Categorizing Empathy Traits

Open Access
Conference Proceedings
Authors: Ssu Min ChangJohan Chang

Abstract: During the university stage, students can be exposed to non-major skills and knowledge in a safe learning environment and experience interdisciplinary teamwork. However, interpersonal relationships, internal team attitudes, and other factors can hinder knowledge sharing and learning experiences. Empathy can help teams handle crises in such situations. Empathy, as a personal trait, is often studied by categorizing individuals into "high-level" and "low-level" types. In recent years, some scholars have defined empathy types based on four dimensions: empathic concern (EC), personal distress (PD), fantasy (FN), and perspective taking (PT). However, the classification of empathy traits using this multi-dimensional structure still remains somewhat unclear. This study is part of a series of research on empathy in design education, and in this paper, we aim to explore the classification of empathy traits as a reference for teaching practices. A total of 31 participants were recruited for a 10-day interdisciplinary design workshop. The Interpersonal Reactivity Index (IRI) was used to measure empathy, and correlation and cluster analyses were conducted based on the dimensions of EC, PD, FN, and PT. The research findings revealed PD was negatively correlated PT, and FN was positively correlated with PT. In addition, PD, FN, and PT can serve as clustering indicators for empathy trait types. Based on these indicators, the participants were divided into three groups: the Anxious-Fantasy Type (highest scores in PD and FN; significantly low scores in PT), the Apathetic-Self Type (significantly low scores in three dimensions), and the Rational-Cognitive Type (highest scores in PT and FN; significantly low scores in PD). This study proposes a new classification of empathy traits, which will be further explored in future research related to design education.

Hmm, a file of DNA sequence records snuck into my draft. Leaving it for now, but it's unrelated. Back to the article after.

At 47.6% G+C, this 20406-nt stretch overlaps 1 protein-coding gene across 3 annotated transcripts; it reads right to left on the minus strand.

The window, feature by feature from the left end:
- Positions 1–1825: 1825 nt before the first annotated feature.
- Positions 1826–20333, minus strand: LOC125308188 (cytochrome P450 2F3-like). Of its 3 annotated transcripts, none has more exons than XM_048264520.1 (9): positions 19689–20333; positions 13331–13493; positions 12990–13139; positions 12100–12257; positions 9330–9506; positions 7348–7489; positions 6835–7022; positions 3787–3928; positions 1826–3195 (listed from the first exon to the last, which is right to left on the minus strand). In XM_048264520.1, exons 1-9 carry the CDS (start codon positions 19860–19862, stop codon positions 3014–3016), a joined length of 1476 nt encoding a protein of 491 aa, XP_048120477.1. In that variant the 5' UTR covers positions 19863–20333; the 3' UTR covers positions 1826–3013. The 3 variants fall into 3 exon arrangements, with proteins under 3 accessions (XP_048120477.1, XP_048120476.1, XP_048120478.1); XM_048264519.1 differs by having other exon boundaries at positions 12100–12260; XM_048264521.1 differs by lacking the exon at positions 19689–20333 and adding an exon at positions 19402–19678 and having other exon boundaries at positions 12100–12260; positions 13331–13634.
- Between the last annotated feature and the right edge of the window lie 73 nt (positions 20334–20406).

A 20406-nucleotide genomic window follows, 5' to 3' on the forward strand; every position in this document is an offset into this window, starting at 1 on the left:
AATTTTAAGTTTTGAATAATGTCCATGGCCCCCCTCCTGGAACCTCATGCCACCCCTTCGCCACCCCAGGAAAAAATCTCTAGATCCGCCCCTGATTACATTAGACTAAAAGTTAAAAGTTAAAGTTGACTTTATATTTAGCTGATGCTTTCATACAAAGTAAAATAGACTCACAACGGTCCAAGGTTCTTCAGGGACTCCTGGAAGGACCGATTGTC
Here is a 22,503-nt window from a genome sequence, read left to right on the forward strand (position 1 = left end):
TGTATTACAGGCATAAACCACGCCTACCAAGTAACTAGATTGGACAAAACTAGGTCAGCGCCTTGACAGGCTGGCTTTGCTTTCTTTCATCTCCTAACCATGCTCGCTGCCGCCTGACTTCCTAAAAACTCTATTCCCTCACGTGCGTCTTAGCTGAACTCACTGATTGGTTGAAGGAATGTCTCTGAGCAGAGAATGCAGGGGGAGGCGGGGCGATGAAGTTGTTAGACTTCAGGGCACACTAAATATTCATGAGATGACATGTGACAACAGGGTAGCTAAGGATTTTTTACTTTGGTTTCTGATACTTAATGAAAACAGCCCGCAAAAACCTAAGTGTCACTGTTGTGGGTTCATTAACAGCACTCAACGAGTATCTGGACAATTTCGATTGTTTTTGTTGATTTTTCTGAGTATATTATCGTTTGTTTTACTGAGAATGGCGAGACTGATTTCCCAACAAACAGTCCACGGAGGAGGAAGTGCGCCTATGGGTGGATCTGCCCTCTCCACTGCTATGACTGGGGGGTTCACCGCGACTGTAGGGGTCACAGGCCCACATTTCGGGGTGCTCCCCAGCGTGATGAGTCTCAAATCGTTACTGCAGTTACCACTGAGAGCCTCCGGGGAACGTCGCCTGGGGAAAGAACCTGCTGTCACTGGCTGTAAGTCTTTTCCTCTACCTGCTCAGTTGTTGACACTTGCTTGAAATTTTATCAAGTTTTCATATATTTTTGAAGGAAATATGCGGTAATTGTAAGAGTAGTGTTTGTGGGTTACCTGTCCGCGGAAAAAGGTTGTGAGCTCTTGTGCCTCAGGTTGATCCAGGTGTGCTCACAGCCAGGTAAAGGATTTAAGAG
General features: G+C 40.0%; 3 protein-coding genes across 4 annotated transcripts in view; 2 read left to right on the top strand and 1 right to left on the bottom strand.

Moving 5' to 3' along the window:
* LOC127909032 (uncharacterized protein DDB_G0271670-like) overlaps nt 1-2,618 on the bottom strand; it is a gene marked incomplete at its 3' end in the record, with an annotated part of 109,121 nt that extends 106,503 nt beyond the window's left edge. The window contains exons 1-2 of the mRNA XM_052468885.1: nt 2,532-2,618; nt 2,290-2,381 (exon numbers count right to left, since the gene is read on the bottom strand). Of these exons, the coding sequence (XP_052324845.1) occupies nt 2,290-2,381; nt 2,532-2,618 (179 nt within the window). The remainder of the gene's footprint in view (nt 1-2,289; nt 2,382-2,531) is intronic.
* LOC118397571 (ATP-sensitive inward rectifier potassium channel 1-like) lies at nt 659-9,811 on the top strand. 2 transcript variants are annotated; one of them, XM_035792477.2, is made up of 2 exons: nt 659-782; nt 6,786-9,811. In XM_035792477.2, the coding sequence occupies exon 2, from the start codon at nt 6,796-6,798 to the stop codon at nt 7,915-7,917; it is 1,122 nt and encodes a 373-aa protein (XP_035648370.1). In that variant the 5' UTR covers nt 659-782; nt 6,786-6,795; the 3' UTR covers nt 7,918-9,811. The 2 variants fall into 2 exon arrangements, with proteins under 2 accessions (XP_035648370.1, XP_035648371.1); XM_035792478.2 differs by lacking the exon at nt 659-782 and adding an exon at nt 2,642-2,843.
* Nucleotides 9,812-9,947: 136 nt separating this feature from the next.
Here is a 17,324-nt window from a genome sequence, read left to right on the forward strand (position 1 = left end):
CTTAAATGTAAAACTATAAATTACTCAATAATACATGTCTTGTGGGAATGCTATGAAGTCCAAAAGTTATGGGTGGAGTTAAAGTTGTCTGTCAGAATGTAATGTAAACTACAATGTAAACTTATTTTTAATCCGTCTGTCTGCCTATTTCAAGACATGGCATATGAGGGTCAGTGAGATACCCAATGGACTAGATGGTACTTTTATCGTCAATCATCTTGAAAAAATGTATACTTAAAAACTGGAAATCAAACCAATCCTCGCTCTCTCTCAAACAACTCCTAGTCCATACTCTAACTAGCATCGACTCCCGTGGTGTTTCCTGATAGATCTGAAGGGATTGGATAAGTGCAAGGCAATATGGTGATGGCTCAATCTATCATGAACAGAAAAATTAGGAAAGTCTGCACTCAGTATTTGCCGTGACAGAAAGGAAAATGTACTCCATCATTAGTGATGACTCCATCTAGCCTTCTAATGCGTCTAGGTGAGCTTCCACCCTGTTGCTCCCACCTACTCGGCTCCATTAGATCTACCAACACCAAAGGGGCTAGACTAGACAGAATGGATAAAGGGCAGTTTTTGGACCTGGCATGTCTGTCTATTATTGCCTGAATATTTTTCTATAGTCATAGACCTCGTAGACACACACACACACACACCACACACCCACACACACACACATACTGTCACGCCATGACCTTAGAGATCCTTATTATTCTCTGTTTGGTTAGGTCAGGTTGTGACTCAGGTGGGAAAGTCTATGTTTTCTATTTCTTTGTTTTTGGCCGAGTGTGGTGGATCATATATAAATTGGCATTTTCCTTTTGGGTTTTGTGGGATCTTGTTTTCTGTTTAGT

Keywords: Empathy, Dispositional empathy, Personality Trait, Design Education, Interdisciplinary Teaching

DOI: 10.54941/ahfe1003958

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